BRUSSELS—In his strongest comments to date on data privacy, Apple CEO Tim Cook on Wednesday said the company supports a national U.S. data protection law that mirrors Europe’s General Data Protection Regulation (GDPR). He also slammed companies that profited from people’s data while unleashing powerful, negative forces, including manipulating voter sentiment and inciting violence.
Speaking at the 40th International Conference of Data Protection and Privacy Commissioners, Cook told attendees that “platforms and algorithms that promised to improve our lives can actually magnify our worst human tendencies,” referencing the Myanmar government’s alleged campaign to incite violence against Rohingya Muslims via social media platforms.
Cook said that while “privacy is a fundamental human right, the desire to put profits over privacy is nothing new,” adding “our information ... is being weaponised against us with military efficiency.”
“We shouldn’t sugarcoat the consequences. This is surveillance. And these stockpiles of personal data serve only to enrich the companies that collect them,” Cook said.
“Advancing AI by collecting huge personal profiles is laziness, not efficiency. We can achieve both great AI and great privacy standards. It is not just a possibility—it is a responsibility.”
Tim Cook, Chief Executive Officer, Apple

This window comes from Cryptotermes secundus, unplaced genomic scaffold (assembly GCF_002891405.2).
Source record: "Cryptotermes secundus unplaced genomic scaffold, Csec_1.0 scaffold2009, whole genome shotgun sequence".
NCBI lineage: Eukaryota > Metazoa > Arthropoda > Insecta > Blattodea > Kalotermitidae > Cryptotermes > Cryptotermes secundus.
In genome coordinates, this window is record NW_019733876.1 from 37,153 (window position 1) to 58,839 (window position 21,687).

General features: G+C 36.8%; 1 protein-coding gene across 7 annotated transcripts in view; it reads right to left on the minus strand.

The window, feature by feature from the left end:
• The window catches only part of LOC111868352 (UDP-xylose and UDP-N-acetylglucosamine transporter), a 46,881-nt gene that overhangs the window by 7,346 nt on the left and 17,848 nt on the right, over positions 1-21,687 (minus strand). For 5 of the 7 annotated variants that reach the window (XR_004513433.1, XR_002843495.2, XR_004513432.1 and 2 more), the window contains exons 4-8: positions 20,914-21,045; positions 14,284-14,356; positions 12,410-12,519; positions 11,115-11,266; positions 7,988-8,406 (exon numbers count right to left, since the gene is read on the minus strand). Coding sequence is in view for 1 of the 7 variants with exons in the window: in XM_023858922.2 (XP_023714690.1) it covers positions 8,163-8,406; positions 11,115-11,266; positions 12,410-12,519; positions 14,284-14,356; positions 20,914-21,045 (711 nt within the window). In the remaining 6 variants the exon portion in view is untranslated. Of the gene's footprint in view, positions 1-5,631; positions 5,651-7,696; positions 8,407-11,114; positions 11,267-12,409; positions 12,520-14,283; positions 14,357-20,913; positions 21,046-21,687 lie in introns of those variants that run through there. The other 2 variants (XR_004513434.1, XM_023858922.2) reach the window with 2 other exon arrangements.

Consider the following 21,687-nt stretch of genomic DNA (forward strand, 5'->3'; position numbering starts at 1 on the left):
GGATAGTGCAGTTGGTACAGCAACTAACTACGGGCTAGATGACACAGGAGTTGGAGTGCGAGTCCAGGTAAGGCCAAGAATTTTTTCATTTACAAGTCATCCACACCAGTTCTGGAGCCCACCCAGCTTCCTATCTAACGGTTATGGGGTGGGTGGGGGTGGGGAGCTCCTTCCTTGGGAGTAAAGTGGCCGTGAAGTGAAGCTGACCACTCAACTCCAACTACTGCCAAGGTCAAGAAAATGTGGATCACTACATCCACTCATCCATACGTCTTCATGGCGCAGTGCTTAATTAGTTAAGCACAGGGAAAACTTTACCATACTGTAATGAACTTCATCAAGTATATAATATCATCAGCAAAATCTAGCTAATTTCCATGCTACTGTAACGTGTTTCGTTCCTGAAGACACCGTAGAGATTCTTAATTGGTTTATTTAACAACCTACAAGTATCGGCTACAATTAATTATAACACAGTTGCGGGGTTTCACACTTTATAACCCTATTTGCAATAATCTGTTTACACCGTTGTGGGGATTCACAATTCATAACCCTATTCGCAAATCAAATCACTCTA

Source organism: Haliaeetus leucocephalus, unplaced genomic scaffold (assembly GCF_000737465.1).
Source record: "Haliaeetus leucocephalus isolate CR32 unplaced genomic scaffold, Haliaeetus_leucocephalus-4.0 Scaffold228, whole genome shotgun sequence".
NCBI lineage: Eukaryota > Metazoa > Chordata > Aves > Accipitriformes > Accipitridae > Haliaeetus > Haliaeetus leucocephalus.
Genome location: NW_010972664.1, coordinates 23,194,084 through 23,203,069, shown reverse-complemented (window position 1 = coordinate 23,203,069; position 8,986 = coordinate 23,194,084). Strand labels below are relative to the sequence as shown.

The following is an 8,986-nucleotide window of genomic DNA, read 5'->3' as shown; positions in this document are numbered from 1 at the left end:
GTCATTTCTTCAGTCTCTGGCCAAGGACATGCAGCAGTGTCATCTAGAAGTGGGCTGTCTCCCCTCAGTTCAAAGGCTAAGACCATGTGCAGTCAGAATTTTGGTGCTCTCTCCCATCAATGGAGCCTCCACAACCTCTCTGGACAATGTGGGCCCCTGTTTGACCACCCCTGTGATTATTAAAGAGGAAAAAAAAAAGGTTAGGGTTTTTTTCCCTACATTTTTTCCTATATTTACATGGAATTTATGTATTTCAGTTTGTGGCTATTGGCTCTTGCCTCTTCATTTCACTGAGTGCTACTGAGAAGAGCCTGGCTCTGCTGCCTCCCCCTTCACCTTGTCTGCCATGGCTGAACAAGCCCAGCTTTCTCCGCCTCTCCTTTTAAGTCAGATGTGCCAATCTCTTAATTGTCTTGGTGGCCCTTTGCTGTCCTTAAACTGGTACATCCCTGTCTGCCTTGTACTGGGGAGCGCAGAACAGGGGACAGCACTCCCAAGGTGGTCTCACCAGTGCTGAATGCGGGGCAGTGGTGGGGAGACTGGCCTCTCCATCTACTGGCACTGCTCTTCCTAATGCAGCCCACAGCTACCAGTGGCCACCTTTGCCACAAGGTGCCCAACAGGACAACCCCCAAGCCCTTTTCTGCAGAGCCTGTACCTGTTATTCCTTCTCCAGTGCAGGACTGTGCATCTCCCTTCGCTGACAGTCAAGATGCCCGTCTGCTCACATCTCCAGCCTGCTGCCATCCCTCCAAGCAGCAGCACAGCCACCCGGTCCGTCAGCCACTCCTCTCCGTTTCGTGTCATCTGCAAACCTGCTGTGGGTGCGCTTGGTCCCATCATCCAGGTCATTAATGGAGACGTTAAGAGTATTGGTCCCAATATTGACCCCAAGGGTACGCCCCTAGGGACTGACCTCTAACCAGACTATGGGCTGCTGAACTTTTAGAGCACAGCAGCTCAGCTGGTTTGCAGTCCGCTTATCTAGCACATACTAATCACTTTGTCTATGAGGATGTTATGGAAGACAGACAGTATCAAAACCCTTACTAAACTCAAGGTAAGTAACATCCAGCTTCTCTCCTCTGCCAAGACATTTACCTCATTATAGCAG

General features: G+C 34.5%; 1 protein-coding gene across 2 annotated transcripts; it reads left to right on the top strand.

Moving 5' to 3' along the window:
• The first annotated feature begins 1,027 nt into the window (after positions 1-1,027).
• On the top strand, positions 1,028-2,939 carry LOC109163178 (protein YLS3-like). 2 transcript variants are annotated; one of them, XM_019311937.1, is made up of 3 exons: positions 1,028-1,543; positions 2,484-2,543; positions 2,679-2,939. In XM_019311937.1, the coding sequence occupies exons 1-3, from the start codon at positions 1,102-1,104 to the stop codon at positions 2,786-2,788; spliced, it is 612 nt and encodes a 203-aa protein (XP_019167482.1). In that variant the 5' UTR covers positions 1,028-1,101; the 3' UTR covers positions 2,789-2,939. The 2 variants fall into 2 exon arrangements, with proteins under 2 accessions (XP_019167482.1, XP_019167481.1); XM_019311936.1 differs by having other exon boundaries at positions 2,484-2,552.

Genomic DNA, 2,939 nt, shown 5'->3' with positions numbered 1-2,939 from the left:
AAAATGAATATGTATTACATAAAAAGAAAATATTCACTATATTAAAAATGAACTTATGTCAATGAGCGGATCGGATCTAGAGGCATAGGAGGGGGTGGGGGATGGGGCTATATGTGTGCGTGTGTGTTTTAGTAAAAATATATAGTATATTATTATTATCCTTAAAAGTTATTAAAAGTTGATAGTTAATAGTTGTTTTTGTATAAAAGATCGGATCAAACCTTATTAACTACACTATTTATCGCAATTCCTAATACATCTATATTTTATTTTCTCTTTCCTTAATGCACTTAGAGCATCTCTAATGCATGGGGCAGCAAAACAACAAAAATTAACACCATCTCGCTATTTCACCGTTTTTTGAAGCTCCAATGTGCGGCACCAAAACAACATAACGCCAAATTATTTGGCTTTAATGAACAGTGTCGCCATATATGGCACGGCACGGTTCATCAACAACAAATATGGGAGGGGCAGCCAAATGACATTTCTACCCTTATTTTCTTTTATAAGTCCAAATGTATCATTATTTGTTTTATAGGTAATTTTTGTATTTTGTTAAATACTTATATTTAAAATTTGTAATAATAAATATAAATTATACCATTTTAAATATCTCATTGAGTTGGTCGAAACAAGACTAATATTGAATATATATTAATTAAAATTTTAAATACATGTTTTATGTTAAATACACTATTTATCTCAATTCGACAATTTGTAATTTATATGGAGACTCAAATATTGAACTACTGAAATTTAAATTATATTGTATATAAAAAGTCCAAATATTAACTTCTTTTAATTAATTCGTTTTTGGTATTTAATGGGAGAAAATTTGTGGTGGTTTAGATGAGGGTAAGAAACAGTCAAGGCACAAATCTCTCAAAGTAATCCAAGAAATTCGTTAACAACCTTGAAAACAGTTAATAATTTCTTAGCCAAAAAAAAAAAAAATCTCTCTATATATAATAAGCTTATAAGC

The CEO also congratulated the European Union, Singapore, Japan, Brazil, and New Zealand for crafting more rigorous and effective data privacy legislation and advised the United States to follow suit, asserting Apple “fully supports” a comprehensive federal privacy law rooted in the following four “essential rights”:
The right to have personal data “minimised,” with the idea that companies challenge themselves as to whether they actually need the information in the first place;
The right to knowledge. Users should know what data is being collected and why;
The right to access. Companies must recognise that data belongs to users; and
The right to security.
Cook said that arguments to suggest privacy legislation will hinder technology innovation are “not just wrong,” but “destructive.”
He also took a swipe at developers and companies that use artificial intelligence purely as a way to gather even more data, rather than use it judiciously and effectively.
“Advancing AI by collecting huge personal profiles is laziness, not efficiency,” said Cook. “We can achieve both great AI and great privacy standards. It is not just a possibility—it is a responsibility.”